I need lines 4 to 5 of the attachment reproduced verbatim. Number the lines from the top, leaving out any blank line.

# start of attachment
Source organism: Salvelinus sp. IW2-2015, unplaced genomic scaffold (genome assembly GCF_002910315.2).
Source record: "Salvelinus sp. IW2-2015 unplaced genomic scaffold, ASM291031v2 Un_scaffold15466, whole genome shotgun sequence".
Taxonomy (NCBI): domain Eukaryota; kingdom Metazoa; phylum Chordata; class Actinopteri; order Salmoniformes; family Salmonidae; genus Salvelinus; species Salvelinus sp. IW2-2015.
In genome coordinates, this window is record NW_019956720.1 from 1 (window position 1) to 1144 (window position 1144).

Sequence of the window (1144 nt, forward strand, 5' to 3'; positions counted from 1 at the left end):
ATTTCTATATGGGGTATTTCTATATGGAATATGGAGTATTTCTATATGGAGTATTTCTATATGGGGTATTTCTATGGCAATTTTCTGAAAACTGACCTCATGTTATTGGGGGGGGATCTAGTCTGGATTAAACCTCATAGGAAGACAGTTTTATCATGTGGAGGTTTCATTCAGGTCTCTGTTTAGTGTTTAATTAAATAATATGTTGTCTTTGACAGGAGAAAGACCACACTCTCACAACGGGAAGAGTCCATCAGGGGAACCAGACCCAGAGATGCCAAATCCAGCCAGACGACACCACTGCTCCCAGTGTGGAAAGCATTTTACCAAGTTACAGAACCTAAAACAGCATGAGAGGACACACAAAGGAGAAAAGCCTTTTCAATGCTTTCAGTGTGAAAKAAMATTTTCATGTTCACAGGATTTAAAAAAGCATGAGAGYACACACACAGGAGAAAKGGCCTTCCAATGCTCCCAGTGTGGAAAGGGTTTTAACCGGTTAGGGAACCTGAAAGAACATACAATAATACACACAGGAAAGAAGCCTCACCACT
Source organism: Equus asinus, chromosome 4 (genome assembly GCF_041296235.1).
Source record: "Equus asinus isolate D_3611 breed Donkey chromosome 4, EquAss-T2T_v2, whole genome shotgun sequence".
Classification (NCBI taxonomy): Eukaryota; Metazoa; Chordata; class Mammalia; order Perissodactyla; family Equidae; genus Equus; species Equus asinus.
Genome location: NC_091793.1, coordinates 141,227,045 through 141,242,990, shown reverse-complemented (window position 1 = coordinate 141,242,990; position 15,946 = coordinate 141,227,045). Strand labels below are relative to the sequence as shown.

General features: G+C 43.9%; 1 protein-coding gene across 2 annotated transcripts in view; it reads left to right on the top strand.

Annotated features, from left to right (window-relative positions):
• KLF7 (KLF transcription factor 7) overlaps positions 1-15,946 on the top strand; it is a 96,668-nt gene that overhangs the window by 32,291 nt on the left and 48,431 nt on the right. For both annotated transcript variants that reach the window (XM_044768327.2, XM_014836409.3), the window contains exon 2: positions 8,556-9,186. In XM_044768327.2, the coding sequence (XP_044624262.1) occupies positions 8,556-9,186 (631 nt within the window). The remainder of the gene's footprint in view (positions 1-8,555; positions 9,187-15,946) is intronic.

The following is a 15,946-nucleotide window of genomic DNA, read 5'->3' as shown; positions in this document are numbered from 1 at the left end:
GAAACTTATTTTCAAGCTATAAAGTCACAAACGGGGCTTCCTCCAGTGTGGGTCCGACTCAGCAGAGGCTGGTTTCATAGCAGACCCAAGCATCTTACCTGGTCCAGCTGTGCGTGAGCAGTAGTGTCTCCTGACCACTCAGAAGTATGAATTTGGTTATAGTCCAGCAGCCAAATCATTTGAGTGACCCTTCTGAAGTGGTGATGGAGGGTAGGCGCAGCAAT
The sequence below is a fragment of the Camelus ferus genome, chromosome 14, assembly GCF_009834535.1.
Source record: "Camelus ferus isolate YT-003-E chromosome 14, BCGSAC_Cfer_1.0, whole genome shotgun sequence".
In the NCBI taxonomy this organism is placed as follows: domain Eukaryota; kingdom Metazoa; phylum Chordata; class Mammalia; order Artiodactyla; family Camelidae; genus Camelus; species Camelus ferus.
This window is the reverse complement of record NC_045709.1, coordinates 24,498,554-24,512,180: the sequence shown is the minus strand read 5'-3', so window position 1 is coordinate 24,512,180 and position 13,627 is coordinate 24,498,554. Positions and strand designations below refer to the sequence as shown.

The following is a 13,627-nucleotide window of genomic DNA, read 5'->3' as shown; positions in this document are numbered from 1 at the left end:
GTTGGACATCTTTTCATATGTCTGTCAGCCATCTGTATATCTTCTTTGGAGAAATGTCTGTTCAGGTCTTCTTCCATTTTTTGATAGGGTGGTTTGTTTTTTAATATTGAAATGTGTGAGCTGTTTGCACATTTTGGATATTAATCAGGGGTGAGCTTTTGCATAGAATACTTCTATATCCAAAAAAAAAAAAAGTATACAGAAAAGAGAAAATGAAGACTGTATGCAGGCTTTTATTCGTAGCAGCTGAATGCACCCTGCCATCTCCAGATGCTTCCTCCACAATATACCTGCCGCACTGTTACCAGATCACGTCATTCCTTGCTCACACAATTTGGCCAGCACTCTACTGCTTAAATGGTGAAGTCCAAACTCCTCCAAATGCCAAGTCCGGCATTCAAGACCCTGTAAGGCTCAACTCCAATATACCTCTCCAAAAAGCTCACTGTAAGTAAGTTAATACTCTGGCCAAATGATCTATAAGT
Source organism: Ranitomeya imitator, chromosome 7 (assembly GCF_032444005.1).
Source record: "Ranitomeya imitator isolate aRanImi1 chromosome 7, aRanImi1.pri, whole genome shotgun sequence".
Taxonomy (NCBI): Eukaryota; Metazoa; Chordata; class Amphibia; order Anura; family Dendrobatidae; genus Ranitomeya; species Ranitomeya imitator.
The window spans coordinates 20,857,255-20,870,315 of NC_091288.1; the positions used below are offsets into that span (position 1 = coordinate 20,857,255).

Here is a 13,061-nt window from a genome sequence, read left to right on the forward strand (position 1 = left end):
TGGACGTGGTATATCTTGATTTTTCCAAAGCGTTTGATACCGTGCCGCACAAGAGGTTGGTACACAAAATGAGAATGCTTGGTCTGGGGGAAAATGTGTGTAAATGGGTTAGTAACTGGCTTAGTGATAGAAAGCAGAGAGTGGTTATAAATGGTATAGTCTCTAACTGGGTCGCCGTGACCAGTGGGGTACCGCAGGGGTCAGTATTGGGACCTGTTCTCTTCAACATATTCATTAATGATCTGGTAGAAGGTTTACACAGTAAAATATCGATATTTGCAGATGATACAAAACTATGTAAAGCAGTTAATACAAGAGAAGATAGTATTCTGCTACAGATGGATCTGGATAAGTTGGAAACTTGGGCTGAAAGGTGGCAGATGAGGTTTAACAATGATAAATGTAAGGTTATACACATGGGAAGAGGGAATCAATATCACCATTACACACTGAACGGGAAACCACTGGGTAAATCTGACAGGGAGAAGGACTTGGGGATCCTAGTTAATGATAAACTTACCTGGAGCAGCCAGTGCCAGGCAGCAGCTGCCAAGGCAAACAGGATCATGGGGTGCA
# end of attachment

In genome coordinates, this window is record NW_019956720.1 from 1 (window position 1) to 1144 (window position 1144).

Sequence of the window (1144 nt, forward strand, 5' to 3'; positions counted from 1 at the left end):